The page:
Mergers and acquisitions are often a good solution for ailing banks and have been tossed around more frequently lately as the answer for Europe’s financial institutions, many of which are struggling with internal issues along with external factors such as anemic growth and low interest rates. While consolidation brings many benefits, it may not be the best remedy for European banks right now, especially when it involves substantial cross-border deals.
Global growth is strong, but policymakers need to navigate uncharted waters and enact complex policy changes to keep the world economy on an even keel. The main risk lies not in economic conditions, but in economic policy debates too often distorted by partisanship. We have a chance to leverage new technologies to lift living standards on a sustainable basis—but we need a more level-headed discussion to chart the path forward.
Italy’s banking sector, mired in bad debt and low profitability, has been labelled Europe’s weakest, but fortunately it is making progress in addressing long-standing issues—with a little help from the government. Recent bank bailouts have given renewed hope to struggling lenders, while raising concerns that the arrangements conflict with Europe-wide rules prohibiting the use of taxpayer funds to bail out failing banks.
Quantitative easing and low interest rates were to work together to ignite roaring economic growth following the last financial crisis; in some parts of the world, monetary policy has set interest rates at zero (even below), but growth remains elusive and rock-bottom inflation rates coincide with interest rates. What went wrong?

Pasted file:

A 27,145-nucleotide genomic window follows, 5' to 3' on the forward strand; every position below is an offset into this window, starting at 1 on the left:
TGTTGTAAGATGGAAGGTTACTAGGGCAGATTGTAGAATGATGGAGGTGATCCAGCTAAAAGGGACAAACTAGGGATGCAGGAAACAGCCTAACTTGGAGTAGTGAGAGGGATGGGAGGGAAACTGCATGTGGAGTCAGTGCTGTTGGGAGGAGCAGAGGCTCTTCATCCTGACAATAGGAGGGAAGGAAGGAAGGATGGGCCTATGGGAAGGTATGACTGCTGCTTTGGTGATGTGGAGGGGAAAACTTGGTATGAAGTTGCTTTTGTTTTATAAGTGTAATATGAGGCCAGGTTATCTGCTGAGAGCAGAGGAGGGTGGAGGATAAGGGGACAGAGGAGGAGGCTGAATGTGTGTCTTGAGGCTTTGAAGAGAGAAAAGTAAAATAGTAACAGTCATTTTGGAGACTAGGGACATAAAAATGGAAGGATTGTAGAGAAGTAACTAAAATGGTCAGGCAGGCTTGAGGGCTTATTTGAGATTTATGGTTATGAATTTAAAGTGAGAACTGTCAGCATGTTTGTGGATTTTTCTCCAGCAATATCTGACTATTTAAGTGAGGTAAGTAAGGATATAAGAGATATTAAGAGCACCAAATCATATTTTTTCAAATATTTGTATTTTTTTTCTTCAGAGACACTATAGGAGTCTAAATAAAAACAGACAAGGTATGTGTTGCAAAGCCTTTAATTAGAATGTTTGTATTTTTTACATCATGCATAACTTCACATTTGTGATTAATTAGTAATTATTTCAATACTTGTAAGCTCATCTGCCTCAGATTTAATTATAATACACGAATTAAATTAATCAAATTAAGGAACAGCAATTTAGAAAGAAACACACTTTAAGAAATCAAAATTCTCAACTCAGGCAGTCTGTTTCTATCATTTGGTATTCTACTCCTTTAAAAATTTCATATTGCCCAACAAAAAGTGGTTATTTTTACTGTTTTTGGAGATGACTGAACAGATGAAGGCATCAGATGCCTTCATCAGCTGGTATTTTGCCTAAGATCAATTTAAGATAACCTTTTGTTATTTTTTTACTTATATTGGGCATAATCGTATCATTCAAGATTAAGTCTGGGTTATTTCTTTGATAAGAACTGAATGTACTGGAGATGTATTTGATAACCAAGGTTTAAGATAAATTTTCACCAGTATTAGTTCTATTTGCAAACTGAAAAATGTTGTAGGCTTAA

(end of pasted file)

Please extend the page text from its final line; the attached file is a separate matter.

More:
The European debt crisis demonstrated not only the fragility of the bloc to external shocks, but it also showcased the glaring inequality within the European nations. It was a reminder that the impact falling across the Eurozone is not only severe but also unequal.
The European Union is exactly that, a union. This interconnectedness works well when all members are doing well, but what happens when one is not? Many investors are concerned about the health of banking in one member country in particular, Italy, and how its struggles may infect the Eurozone as a whole.
On June 8, the European Central Bank (ECB) began its Corporate Sector Purchase Programme (CSPP), which was initially announced by the bank’s president, Mario Draghi, on March 10 as an addendum to the ECB’s quantitative easing (QE) program.
Earlier this year, the European Central Bank (ECB) decided to cut its deposit rate to -0.4 percent and its benchmark refinancing rate to zero.
Owing to the historic referendum result that has paved the way for the UK to leave the European Union (EU), the City of London—the world’s largest financial sector—is set to be fundamentally transformed, along with the banking sectors in the UK and Europe predominantly.
The Banking Union project, launched in the summer of 2012, was key to reversing the fragmentation trends that were threatening the Eurozone at the time.